This past weekend at Dover International Speedway was a crash course in, well, crashing. Sheet metal suppliers must have been in love with the races, if that’s what you want to call them, because for much of each event they resembled demolition derbies rather than examples of racing par excellence.
Blame it on whatever you like, or whatever the mouthpieces are saying, but last weekend was not a great example of racing. In a way, however, that’s great.
Without the occasional stinkfest, where laps under caution come to feel like a normative concept, it’d be more difficult to enjoy when everyone is actually ripping around the track. Expect a return to racing this weekend at Pocono – and perhaps, maybe just perhaps, we’ll all see one of those endangered species in NASCAR…green flag pit stops.
Happiness Is… Defending. That Jimmie Johnson character won again at Dover. That means that he’s won every race that has been held at the track since The Simpsons debuted. Or maybe it just seems like it. With his latest triumph, Johnson has now tied Cale Yarborough with 83 wins, while also amassing seven championships, and probably saving numerous kittens who found themselves stuck in trees.
To say that Johnson has been successful may be an insult to the definition of success, but ever since Rick Hendrick made Johnson and his crew chief Chad Knaus sit down over milk n’ cookies, they’ve turned the Cup Series into their own playground. They’ve been challenged a few times but Kevin Harvick’s and Kyle Busch’s championship have been but mere interruptions in their chase to make the case for the greatest NASCAR duo ever.
Yet for all of Johnson’s awesomeness, he’s never quite won over the fans. And yet, for some reason, pundits continue to write columns extolling how Johnson’s accomplishments should be embraced, enjoyed and savored. Even our own Tom Bowles got into the act this week with his column “When Will JJ Get His Due?.” Enough already.
For whatever it’s worth, Johnson has failed to resonate with a large portion of the fanbase, and that’s just how it is. And it doesn’t matter. He’ll keep winning races, and fans will still react with a harumph or collective eye-roll, and writers will react by breaking down how amazing he is. What matters is when Johnson finally parks the No. 48 after his last ride, he’ll have etched his name in the books and will be doing so with eight, or maybe more titles. Now can everyone just save their time and energy about this whole thing and move along and be happy? We’ll all feel better.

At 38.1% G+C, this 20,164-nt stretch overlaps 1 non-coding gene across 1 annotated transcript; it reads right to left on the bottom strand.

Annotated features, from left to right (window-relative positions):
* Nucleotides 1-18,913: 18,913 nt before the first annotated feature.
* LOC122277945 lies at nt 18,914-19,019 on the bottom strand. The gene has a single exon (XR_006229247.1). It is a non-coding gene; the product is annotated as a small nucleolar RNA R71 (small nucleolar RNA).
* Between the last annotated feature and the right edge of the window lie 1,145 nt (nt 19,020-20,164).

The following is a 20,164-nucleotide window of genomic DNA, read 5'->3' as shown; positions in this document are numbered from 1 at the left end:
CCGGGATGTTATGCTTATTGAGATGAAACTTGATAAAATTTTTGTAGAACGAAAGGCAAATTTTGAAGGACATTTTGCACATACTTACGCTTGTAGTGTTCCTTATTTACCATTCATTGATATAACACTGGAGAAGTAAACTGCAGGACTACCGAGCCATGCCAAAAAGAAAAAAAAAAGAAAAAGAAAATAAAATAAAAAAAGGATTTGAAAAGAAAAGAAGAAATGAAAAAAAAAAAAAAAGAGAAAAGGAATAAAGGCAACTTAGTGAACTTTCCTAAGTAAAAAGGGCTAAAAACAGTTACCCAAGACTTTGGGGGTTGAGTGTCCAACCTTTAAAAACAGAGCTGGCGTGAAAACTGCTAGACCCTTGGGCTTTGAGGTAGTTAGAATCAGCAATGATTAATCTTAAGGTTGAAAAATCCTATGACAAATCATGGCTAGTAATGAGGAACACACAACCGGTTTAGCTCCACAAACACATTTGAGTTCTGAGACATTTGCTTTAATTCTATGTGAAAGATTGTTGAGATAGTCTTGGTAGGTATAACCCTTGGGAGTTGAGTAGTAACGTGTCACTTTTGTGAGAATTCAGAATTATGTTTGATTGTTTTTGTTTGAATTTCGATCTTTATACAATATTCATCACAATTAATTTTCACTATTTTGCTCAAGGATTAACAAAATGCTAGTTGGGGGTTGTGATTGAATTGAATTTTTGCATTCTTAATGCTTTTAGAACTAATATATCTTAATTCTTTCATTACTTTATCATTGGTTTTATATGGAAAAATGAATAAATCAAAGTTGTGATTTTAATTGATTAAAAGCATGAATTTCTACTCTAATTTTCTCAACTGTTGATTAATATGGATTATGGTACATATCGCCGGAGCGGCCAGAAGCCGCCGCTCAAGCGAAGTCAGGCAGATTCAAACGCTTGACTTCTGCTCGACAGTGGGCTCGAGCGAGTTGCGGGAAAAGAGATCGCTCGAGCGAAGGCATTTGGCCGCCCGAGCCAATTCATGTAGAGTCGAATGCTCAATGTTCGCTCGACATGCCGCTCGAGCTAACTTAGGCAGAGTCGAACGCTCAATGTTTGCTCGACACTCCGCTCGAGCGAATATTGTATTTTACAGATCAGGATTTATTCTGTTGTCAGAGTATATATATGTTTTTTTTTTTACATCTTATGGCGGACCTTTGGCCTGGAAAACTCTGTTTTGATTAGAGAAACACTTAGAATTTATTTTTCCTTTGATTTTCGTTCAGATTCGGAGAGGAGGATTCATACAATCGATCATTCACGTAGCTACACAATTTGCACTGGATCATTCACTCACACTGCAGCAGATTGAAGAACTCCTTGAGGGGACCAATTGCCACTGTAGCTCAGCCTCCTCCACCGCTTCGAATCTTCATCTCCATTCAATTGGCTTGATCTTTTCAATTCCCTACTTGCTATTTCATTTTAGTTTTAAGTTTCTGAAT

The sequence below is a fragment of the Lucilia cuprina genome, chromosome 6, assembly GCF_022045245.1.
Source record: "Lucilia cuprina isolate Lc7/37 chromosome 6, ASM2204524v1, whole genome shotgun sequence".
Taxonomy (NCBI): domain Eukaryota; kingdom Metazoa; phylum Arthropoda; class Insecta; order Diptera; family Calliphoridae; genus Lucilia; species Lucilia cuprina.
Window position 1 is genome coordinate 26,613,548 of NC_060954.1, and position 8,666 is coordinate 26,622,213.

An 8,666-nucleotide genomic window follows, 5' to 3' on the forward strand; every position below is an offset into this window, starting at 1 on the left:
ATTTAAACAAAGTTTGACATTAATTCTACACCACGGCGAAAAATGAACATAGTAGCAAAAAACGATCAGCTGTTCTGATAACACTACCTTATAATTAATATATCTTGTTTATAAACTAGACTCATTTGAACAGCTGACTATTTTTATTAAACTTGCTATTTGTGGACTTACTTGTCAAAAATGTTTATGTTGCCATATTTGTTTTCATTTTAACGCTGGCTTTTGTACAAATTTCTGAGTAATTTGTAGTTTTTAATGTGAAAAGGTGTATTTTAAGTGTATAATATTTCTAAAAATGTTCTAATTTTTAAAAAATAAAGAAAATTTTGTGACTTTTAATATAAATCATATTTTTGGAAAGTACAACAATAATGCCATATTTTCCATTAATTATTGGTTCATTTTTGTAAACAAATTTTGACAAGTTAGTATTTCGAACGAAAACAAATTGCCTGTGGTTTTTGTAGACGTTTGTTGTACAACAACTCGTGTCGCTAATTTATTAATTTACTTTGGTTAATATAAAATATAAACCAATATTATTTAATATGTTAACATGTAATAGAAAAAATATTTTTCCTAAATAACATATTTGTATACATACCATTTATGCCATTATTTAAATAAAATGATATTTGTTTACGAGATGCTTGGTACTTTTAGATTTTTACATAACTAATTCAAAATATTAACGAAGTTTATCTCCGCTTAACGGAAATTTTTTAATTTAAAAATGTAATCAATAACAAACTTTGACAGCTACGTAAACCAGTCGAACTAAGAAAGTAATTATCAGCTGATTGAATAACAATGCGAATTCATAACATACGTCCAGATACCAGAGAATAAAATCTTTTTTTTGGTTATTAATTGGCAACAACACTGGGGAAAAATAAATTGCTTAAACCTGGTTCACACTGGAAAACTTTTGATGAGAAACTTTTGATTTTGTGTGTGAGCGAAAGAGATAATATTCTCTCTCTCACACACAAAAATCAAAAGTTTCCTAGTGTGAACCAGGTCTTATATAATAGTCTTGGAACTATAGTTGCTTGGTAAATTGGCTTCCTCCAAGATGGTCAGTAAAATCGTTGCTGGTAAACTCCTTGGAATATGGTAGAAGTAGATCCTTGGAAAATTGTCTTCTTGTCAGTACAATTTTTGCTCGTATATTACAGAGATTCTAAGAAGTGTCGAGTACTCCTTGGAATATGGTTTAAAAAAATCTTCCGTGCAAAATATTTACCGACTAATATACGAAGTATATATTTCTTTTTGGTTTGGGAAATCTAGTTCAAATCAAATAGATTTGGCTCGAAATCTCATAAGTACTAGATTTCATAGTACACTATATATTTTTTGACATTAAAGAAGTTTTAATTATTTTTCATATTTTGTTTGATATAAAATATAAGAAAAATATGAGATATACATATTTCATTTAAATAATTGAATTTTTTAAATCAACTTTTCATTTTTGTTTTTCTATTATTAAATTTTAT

Happiness Is… Feuds. Brad Keselowski and Carl Edwards. Brad Keselowski and Jeff Gordon. Brad Keselowski and Kyle Busch. Kyle Busch and everyone at a racetrack – including himself. Tony Stewart and his waistline. These have been a number of the notable feuds in the last few years in NASCAR, and at one time or another they’ve stolen the headlines and kept things interesting, to a degree. The latest racing feud, however, has NASCAR sitting in the garage while the other parties hash it out.
It seems that Fernando Alonso’s participation in the Indy 500 has brought an ongoing spat of words between treble Formula 1 champ Lewis Hamilton and, well, the whole of IndyCar. Hamilton’s comment that “I looked at the times and, frankly, for his first ever qualifying, for Fernando to be fifth – what does that say about Indy?” started the squabble. Tony Kanaan responded by saying, “What are you going to say? [Hamilton] raced two cars last year and finished second so I can’t think I can say a lot about him.”
Both drivers are bringing some interesting points of view and both are, in some ways, right. What’s wild is that we rarely see or hear drivers of different series going after each other – especially when they don’t seem to have any stakes in the game. This kind of tiff is usually reserved for fans, so it’s kind of fun to watch.
The fact that it seems to linger with the IndyCar drivers is also fascinating as Graham Rahal, who swept the weekend races in Detroit, still felt the need to comment.
“When I saw Lewis Hamilton’s comment… it took me everything I had in my body not to say something. Legitimately, in Formula 1, over his entire career, it’s been a two-car race, four max. IndyCar racing, this is the seventh race, seventh different winner,” he said. “That doesn’t happen in other motorsports, period.” Your turn, Mr. Hamilton.
Happiness Is… TTs. It’s time for the obligatory mention of the lunatics riding motorcycles on the Isle of Man. This past Sunday kicked off the weeklong Isle of Man TTs, featuring a number of races on the closed-street course that winds through countryside and towns over 37 miles. The track being narrow is one thing but the fact that no SAFER barriers line the course demonstrates both how much skill these riders have while acknowledging that every time they climb aboard could be the last.
Crashes are not uncommon and when the things that can slow a fallen rider down are welcoming obstacles like curbs, walls, trees, and buildings it’s no surprise that death is not uncommon. Already this year British rider Davey Stewart succumbed to injuries. It would be great if he were the last.
So if you’ve got a second, watch live through YouTube or check it out on Velocity as they have a daily race recap show. If these daredevils aren’t some of the most courageous motorsport competitors on earth, then it is tough to know who is. To watch them speed through the terrain at speeds approaching 160 MPH is quite the spectacle.
About the author
As a writer and editor, Ava anchors the Formula 1 coverage for the site, while working through many of its biggest columns. Ava earned a Masters in Sports Studies at UGA and a PhD in American Studies from UH-Mānoa. Her dissertation Chased Women, NASCAR Dads, and Southern Inhospitality: How NASCAR Exports The South is in the process of becoming a book.